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Baylor faculty members honored for sharing core virtues with students | College of Arts and Sciences | Pro Club Bd

August 4, 2022



By Randy Fiedler, Director of Marketing and Communications, College of Arts & Sciences, Baylor University

Four Baylor University faculty members are the inaugural recipients of the Core Curriculum Virtues Recognition Award presented by the College of Arts & Sciences. The awards are presented annually to faculty members who have inspired moral, intellectual, and/or spiritual virtues through the process of teaching a course in Baylor’s core curriculum during the previous academic year.

The Core Vision identifies 14 virtues – humility, courage, rigor, integrity, respect, justice, empathy, compassion, responsibility, patience, wisdom, faith, hope and love.

Each Core Curriculum Virtues Recognition Award recipient is nominated by faculty members in their respective departments. The four inaugural honorees recognized for their contributions in the 2021-2022 academic year at Baylor University are: David Bridge, Ph.D., associate professor of political science, cited for the core value of respect; Allyson L. Irom, Ph.D., director of undergraduate studies in modern languages ​​and cultures, cited for the core value of compassion; Julie King, JD, Senior Lecturer and Undergraduate Program Director in Environmental Sciences, cites for core value courage; and Jerolyn Morrison, Ph.D., associate professor of art and art history, cited for the core value of humility.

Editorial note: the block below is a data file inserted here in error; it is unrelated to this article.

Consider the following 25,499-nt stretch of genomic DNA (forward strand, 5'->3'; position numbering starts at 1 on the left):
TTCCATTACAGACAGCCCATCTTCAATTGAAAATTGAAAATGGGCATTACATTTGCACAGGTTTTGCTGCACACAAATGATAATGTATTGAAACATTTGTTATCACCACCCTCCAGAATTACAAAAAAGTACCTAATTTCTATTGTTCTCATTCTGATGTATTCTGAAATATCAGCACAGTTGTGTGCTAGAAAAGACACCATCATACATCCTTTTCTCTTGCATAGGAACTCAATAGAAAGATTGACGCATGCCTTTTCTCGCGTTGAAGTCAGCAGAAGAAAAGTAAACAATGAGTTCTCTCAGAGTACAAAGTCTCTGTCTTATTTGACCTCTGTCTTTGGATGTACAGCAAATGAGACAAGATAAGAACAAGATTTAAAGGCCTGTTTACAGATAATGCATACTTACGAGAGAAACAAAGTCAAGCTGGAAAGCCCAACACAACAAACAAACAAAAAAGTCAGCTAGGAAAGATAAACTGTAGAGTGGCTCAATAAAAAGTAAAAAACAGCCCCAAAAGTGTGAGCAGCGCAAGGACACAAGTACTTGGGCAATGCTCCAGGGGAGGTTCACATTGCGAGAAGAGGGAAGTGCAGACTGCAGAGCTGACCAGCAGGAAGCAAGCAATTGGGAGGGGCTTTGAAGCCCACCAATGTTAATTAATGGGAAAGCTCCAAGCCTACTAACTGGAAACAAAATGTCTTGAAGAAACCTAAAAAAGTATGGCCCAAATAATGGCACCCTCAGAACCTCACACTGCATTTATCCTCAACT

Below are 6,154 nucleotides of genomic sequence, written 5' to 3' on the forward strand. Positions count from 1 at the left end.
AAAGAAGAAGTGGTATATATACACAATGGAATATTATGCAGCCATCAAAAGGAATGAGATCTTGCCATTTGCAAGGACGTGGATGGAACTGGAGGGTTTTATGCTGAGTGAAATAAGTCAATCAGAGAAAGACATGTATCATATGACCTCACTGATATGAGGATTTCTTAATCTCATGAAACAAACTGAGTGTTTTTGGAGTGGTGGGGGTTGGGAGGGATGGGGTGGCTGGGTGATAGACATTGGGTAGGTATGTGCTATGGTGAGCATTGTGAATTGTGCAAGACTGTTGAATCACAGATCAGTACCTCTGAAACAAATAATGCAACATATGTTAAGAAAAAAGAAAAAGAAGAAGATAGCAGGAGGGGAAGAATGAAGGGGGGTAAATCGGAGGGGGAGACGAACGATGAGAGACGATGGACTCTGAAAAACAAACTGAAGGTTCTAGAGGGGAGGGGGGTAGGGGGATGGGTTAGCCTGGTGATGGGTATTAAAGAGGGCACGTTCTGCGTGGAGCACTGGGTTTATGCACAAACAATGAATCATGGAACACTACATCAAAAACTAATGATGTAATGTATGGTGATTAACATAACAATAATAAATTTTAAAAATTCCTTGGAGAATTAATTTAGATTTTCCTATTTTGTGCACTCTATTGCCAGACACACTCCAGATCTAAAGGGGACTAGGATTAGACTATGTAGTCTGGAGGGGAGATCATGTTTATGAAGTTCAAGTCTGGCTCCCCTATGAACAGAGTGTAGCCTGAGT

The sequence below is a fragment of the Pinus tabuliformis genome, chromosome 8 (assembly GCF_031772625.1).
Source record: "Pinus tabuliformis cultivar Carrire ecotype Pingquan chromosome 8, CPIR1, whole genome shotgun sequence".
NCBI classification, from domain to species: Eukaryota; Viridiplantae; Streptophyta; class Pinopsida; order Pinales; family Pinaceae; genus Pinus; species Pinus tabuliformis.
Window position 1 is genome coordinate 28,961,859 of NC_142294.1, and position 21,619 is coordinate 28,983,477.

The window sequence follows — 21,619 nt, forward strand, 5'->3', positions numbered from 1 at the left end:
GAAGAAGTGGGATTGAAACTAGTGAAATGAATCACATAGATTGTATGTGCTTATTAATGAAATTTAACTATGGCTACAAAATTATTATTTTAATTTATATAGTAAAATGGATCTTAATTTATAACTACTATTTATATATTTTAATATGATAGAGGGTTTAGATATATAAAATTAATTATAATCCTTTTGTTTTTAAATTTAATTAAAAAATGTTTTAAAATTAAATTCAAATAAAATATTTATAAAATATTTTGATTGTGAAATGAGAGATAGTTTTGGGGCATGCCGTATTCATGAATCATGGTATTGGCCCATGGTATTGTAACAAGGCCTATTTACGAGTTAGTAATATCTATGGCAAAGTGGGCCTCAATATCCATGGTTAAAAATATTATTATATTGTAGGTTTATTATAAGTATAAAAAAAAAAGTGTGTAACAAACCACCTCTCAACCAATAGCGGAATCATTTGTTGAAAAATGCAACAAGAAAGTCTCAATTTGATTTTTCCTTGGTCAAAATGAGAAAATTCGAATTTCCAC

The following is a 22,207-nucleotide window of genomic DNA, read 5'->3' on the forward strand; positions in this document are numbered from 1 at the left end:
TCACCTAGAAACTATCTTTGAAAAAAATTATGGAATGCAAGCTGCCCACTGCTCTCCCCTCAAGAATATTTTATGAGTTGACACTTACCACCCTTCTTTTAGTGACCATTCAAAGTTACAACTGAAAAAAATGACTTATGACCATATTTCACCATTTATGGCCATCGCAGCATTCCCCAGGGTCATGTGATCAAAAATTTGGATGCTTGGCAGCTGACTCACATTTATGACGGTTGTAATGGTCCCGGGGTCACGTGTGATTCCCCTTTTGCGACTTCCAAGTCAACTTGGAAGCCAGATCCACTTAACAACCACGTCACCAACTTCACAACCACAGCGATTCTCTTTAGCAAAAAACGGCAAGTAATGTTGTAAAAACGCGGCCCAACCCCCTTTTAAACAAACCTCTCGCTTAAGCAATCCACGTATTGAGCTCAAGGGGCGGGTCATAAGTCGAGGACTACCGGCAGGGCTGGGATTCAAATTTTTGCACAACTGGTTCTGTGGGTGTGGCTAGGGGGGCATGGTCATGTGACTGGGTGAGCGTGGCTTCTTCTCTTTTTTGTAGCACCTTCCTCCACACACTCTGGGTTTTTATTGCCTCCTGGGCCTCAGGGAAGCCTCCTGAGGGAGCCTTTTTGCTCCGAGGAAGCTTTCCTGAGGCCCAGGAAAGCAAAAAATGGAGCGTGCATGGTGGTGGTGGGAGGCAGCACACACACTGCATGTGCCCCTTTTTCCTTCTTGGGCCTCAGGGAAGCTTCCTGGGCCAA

Blake Burleson, Ph.D., associate dean for undergraduate studies and strategic and enrollment initiatives at the College of Arts & Sciences, who played an important role in creating the current core curriculum, said he is grateful for colleagues like the four honorees who “ Examine, express, demonstrate and measure virtues in their classrooms”.

“The Unified Core curriculum provides a common foundation of knowledge from the rich and diverse liberal arts tradition and develops diverse skills necessary to complete an academic degree that are also essential to personal and professional life beyond Baylor,” Burleson said . “In addition, the core curriculum inspires moral, intellectual, and spiritual virtues. All three of these general educational requirements—knowledge, skills, and virtues—are of equal importance in our pedagogical efforts to transform students.”



David Bridge was nominated for the central virtue of respect by Rebecca Flavin, Ph.D., associate professor of political science.

“DR. Bridge ends the semester by requiring students to write a mission statement that outlines their philosophy of informed civic engagement and their five-year civic engagement plan,” Flavin said commanding respect in a politically polarized environment than the methods he has chosen.”

For his part, Bridge believes that “respect counts when it is questioned. When we deeply and fundamentally disagree with others – that is when respect is most needed,” he said. “Before we can say, ‘I see things differently,’ we have to be able to say, ‘You know I respect you.’ And while this skill is badly needed in American political discourse, it can be transferred to other fields and everyday life.”